We know we must do a better job of teaching educators to value our children and all that they bring to the table, how to challenge our students, and how to incorporate a culturally relevant pedagogy in an effort to keep them engaged and interested in their education.



Anderson, G. L., (2001). Promoting Educational Equity in a Period of Growing Social Inequity the Silent Contradictions of Texas Reform Discourse. Education and Urban Society, 33(3), 320 – 332.

Bartlett, L., & Little, J.W. (2010). The Teacher Workforce and Problems of Educational Equity. Review of Research in Education, 34, 285 - 328.

Castagno, A. E., (2008). Improving Academic Achievement, But at What Cost?: The Demands of Diversity and Equity at Birch Middle School. Journal of Cases in Educational Leadership, 11(1), 1 - 9.

Grogan, M. (2004). Keeping a Critical, Postmodern Eye on Educational Leadership in the United States: In Appreciation of Bill Foster.Education Administration Quarterly, 40(2), 222 – 239.

Karpinski, C. F., (2006). And the Band Played On? Social Justice and the Wilson Middle School Arts Program. Journal of Cases in Educational Leadership, 9(4), 41 - 52.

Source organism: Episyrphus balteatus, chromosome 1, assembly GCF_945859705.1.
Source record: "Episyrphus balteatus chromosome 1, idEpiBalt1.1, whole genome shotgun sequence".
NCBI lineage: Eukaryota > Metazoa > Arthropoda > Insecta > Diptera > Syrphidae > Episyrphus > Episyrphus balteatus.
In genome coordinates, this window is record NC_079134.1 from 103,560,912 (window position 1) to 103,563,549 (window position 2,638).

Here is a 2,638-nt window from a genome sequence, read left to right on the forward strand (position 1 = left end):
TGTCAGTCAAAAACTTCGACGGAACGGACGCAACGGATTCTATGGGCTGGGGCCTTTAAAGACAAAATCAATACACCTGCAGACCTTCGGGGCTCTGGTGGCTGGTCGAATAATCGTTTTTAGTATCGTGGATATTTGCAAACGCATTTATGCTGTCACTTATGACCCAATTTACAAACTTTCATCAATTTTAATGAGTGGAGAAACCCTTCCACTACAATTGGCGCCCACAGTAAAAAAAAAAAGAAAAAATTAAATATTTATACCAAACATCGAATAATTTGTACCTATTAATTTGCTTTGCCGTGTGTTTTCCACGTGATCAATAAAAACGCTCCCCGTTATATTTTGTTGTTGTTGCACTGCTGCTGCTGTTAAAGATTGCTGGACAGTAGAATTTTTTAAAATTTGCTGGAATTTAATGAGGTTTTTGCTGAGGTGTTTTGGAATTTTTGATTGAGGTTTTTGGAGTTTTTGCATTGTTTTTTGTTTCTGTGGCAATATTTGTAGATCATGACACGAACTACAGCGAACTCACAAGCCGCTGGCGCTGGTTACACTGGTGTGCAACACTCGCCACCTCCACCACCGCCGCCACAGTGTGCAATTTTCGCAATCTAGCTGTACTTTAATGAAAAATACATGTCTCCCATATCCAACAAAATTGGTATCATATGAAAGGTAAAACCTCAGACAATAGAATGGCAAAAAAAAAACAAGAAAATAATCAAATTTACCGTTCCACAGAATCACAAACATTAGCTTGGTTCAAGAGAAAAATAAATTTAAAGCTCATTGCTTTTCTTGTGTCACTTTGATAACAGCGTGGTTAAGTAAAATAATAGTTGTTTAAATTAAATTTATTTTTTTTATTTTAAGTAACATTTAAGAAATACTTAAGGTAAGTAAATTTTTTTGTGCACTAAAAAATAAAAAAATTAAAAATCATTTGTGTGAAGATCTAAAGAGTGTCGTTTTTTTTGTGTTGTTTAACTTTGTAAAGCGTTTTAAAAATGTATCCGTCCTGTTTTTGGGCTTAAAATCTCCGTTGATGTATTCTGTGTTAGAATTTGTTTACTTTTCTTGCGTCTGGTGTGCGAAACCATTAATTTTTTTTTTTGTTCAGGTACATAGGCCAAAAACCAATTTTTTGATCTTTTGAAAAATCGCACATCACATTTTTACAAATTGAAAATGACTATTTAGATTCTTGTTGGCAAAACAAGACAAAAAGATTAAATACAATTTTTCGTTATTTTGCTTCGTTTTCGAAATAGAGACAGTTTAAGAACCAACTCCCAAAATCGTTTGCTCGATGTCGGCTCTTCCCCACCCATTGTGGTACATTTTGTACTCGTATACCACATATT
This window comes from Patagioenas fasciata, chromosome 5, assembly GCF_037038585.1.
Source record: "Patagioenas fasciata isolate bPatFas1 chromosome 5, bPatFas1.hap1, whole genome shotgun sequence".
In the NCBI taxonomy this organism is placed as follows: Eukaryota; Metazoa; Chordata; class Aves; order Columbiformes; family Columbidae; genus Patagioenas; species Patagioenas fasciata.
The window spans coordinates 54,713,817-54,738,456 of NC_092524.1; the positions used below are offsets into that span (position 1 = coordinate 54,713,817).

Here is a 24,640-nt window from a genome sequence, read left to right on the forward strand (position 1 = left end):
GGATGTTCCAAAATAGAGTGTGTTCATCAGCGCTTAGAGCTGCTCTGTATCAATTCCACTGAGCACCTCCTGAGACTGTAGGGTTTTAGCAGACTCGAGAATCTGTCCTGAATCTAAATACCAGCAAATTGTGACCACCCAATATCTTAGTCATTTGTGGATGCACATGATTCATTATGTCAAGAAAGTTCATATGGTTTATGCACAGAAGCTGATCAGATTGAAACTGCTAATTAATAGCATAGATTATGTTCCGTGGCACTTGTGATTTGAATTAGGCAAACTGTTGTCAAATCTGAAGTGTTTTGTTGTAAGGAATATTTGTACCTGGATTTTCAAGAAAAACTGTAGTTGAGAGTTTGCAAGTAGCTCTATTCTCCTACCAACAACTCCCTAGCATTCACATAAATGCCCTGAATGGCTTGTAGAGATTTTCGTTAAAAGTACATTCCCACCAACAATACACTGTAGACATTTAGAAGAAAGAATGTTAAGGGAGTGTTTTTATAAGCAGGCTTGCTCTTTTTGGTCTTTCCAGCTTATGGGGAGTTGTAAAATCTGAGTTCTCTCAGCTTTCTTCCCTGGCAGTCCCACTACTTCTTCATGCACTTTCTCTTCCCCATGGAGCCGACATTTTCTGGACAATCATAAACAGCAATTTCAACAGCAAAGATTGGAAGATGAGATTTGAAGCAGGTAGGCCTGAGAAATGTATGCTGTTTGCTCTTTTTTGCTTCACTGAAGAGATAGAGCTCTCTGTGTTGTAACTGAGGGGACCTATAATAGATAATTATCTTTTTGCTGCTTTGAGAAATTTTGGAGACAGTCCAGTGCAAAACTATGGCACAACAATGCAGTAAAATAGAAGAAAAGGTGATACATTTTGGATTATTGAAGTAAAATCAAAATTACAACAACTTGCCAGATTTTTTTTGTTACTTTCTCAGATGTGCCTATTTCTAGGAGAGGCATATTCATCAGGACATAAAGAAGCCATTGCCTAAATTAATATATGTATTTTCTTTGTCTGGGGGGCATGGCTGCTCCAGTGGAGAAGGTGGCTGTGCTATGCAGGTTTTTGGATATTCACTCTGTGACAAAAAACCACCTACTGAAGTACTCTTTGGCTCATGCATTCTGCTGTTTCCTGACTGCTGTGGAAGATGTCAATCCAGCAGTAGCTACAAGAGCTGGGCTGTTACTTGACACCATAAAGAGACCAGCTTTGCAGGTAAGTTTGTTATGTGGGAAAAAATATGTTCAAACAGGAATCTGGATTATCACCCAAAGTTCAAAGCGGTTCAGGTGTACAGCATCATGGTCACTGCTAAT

Luo, M. (2008). Structural Equation Modeling for High School Principals‘ Data-Driven Decision Making: An Analysis of Information Use Environments.Education Administration Quarterly, 44(5), 603 – 634.

McKenzie, K. B., (2009). Pragmatism or Gaming the System? One School District’s Solution to Low Test Scores. Journal of Cases in Educational Leadership, 12(4), 17 - 28.

McKenzie, K. B., & Scheurich, J.J. (2004). Equity Traps: A Useful Construct for Preparing Principals to Lead Schools That Are Successful With Racially Diverse Students. Education Administration Quarterly, 40(5), 601 - 632.

McNeal, L.R., (2009). Using Diverse Data to Develop and Sustain School, Family and Community Partnerships: A District Case Study. Educational Management Administration and Leadership, 36(4), 530 – 545.

Sanders, M.G., (2008). The Re-Segregation of Public Education Now and After the End of Brown v. Board of Education. Education and Urban Society, 41(5), 562 – 574.

Talbert-Johnson, C., (2004). Structural Inequities and the Achievement Gap in Urban Schools. Education and Urban Society, 37(1), 22 – 36